Some Haemonetics Corporation (NYSE:HAE) shareholders may be a little concerned to see that the CEO, President & Director, Christopher Simon, recently sold a whopping US$7.0m worth of stock at a price of US$137 per share. That sale reduced their total holding by 16.6% which is hardly insignificant, but far from the worst we’ve seen.
The Last 12 Months Of Insider Transactions At Haemonetics
In fact, the recent sale by CEO, President & Director Christopher Simon was not their only sale of Haemonetics shares this year. They previously made an even bigger sale of -US$7.0m worth of shares at a price of US$137 per share. So we know that an insider sold shares at around the present share price of US$130. While we don’t usually like to see insider selling, it’s more concerning if the sales take place at a lower price. In this case, the big sale took place at around the current price, so it’s not too bad (but it’s still not a positive).
We note that in the last year insiders divested 167k shares for a total of US$19m. Haemonetics insiders didn’t buy any shares over the last year. You can see the insider transactions (by individuals) over the last year depicted in the chart below. By clicking on the graph below, you can see the precise details of each insider transaction!
Does Haemonetics Boast High Insider Ownership?
Another way to test the alignment between the leaders of a company and other shareholders is to look at how many shares they own. Usually, the higher the insider ownership, the more likely it is that insiders will be incentivised to build the company for the long term. Insiders own 0.9% of Haemonetics shares, worth about US$60m. This level of insider ownership is good but just short of being particularly stand-out. It certainly does suggest a reasonable degree of alignment.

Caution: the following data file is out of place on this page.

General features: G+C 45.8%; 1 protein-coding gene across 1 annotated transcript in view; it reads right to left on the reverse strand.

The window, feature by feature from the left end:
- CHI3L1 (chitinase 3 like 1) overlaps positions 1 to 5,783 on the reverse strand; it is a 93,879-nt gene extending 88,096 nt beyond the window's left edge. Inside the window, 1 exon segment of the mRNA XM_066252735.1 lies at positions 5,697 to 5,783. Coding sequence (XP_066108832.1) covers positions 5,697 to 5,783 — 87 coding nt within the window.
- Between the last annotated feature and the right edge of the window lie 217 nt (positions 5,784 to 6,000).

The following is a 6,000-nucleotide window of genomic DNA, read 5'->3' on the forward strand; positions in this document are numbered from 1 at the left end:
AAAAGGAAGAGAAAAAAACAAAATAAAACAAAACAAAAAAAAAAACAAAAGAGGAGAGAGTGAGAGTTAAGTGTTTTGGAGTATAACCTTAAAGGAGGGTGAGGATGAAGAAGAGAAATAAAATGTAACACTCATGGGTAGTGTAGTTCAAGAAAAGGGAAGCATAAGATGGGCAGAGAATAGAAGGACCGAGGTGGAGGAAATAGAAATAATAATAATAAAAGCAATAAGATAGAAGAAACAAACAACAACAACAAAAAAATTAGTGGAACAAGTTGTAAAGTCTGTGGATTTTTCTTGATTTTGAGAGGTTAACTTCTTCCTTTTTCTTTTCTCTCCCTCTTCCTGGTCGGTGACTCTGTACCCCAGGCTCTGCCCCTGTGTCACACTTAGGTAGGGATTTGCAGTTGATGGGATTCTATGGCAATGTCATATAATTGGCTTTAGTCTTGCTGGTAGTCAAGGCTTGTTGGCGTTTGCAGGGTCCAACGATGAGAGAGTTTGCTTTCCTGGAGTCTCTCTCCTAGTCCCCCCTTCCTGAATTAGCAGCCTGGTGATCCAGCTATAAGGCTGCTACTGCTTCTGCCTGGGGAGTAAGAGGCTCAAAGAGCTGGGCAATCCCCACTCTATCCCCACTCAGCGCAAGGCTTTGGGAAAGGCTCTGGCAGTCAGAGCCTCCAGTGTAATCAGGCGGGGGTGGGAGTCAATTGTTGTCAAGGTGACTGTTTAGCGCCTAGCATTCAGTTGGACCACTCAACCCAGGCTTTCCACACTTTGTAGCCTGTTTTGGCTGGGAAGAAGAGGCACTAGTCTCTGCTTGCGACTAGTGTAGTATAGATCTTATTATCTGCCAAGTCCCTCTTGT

So What Does This Data Suggest About Haemonetics Insiders?
Insiders sold Haemonetics shares recently, but they didn’t buy any. And even if we look to the last year, we didn’t see any purchases. But it is good to see that Haemonetics is growing earnings. While insiders do own shares, they don’t own a heap, and they have been selling. We’d think twice before buying! Of course, the future is what matters most. So if you are interested in Haemonetics, you should check out this free report on analyst forecasts for the company.
Of course Haemonetics may not be the best stock to buy. So you may wish to see this free collection of high quality companies.
For the purposes of this article, insiders are those individuals who report their transactions to the relevant regulatory body. We currently account for open market transactions and private dispositions, but not derivative transactions.
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